GOLDEN, Colo. — The No. 21 Texas A&M University-Commerce Lions used stifling defense and capitalized on six turnovers in its 23-3 win over Colorado School of Mines on Saturday in the Super Region Four Semifinal at Marv Kay Stadium.

The Lion defense had 10 sacks and forced six turnovers, while the Lion offense gained 425 yards of offense.

Former John Tyler Lion Pierre Leonard had one of the sacks for the Lions. The 10 sacks tied an NCAA Division II playoff record. Elijah Earls (San Antonio Stevens) had 3.5 sacks, just a half sack shy of tying the DII playoff record. Joining Leonard with sacks were Chris Williams (Atlanta, Georgia), Jaylon Hodge (Fort Bend Travis), Devin Beamon (North Forney), Mark Brown (Fort Worth Arlington Heights) and Terrell Collins (St. Louis).

Leonard also forced a fumble.

The win brings the Lions to 11-2 on the season, and they advance to the regional final for the second time in three seasons. Mines suffers its first loss of the year, falling to 12-1 on the year.

The Lions will next travel to Mankato, Minnesota, to face top seed Minnesota State in a rematch of the 2017 regional final. The game will be played at noon Saturday at Blakeslee Stadium.

Also, the Lions forced five fumbles, recovering four, and also stopped two fourth-down attempts, posting six turnovers forced in the game. L.A. Dawson (Austin LBJ), Jalon Edwards-Cooper (Spring Dekaney), Peyton Searcy (Killeen), Hodge and Leonard all forced fumbles.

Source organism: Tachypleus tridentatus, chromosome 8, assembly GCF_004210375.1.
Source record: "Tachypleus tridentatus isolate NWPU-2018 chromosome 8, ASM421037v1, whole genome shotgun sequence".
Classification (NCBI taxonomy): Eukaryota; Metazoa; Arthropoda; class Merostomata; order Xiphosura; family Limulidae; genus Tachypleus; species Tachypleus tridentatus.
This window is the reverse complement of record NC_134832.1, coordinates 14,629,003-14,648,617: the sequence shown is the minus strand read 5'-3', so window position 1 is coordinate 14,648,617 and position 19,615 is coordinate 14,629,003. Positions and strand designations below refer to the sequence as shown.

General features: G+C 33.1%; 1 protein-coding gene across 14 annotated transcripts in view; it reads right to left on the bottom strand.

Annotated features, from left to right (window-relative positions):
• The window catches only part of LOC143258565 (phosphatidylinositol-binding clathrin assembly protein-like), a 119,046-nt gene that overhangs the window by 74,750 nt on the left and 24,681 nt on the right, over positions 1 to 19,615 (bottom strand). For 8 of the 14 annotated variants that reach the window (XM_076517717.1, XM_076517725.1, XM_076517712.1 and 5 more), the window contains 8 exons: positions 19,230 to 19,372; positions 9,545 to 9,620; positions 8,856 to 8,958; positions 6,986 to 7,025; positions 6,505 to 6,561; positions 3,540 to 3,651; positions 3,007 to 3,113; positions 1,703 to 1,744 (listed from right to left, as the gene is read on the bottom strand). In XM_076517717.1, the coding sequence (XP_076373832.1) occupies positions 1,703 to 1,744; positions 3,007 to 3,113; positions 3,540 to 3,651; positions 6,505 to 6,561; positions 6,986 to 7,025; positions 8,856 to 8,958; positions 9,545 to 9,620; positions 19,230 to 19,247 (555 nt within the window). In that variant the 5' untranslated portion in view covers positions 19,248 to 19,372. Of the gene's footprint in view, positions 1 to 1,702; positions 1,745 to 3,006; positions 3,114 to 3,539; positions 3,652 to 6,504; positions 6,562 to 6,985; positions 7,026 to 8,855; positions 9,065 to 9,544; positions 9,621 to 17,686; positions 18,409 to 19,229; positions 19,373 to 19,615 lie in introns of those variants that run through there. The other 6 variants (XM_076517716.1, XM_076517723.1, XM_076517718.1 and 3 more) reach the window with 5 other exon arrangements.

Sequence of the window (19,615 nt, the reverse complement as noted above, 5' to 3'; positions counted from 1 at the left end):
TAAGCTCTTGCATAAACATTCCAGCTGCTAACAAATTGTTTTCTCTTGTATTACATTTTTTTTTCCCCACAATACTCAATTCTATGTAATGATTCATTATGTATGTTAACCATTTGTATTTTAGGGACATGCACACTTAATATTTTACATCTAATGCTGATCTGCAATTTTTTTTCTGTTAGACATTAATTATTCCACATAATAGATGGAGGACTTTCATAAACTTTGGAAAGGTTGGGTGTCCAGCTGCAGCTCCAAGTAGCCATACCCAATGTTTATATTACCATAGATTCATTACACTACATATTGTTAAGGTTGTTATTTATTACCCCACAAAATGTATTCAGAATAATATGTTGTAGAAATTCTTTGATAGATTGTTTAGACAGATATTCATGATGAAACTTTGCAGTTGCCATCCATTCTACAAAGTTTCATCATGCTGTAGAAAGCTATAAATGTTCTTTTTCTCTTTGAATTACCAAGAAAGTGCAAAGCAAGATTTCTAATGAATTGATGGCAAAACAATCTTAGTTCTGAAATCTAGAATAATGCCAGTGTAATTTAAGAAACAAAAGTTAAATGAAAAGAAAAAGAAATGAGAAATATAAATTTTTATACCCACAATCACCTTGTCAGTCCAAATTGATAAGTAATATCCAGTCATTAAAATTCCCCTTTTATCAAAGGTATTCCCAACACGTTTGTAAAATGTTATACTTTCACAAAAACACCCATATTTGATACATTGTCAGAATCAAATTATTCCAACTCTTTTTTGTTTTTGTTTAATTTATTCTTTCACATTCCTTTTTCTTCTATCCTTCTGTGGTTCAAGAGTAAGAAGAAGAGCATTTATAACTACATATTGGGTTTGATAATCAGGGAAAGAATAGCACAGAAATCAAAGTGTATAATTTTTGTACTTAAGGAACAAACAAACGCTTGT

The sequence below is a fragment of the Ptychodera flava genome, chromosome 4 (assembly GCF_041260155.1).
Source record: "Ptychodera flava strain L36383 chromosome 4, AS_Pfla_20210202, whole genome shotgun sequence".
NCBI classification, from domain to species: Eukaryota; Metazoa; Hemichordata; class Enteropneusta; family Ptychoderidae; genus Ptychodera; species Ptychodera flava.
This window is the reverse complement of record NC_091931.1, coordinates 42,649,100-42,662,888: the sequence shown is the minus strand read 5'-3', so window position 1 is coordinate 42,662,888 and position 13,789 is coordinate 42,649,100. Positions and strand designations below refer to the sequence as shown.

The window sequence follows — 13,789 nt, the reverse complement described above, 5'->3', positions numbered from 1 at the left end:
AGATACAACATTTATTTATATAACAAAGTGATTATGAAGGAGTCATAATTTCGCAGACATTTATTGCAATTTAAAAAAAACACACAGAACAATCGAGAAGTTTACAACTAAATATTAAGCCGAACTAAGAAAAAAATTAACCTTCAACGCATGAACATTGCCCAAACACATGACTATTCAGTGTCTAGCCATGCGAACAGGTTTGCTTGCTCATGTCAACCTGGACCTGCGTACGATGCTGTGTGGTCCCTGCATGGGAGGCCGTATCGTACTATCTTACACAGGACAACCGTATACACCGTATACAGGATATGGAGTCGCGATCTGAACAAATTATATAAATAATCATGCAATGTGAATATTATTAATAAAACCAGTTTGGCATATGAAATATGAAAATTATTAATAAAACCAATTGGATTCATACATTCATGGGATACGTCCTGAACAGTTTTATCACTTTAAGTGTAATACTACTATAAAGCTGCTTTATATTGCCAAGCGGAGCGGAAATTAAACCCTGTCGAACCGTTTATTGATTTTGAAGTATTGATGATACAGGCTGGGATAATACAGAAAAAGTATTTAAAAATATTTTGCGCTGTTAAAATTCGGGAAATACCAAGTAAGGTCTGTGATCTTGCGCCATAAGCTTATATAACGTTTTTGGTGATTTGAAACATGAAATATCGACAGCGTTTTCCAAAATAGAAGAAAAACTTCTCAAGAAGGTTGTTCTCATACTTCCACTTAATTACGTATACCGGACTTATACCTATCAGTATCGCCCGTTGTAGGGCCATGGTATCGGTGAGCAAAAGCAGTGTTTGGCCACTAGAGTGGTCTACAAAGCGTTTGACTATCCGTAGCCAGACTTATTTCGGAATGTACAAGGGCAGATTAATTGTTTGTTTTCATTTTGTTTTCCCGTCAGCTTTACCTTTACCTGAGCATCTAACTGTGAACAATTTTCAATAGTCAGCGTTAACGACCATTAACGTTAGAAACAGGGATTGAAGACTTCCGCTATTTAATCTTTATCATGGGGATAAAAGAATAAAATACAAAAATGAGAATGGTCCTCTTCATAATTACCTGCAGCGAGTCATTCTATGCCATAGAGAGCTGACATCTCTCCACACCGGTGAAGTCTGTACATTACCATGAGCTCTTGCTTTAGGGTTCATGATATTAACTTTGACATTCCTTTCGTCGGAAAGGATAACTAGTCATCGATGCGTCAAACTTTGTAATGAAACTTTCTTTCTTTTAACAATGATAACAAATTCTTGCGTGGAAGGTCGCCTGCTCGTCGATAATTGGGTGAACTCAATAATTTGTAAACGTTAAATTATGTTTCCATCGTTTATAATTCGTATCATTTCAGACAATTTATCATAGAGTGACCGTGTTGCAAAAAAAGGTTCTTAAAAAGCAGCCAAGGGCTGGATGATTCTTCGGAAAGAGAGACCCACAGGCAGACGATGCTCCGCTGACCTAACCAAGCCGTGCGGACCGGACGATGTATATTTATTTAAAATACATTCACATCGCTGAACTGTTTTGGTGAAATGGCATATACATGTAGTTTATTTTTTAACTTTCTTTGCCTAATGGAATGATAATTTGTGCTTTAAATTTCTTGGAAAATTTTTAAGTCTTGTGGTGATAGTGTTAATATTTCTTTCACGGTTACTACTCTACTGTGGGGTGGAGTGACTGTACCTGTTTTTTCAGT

Miklo Smalls (Plano East) had 112 yards rushing and the game’s first touchdown, while also throwing for 201 yards. Jemal Williams (Inglewood, California) also had a rushing touchdown.

Preston Wheeler (Austin Bowie) completed both of his passes, including a 34-yard touchdown. His touchdown went to Tyler Guice (Atlanta).

The Lions held Mines 40.5 points under it season scoring average, which ranked seventh in the nation entering the game. The three points scored by the Orediggers marks their lowest point total since the opening week of the 2008 season.


Sports Editor

I am a native Tylerite and I grew up reading the Tyler Morning Telegraph and The Tyler Courier-Times. My parents took both the morning and afternoon papers. I came to work here 35 years ago at the age of 23, right after college.

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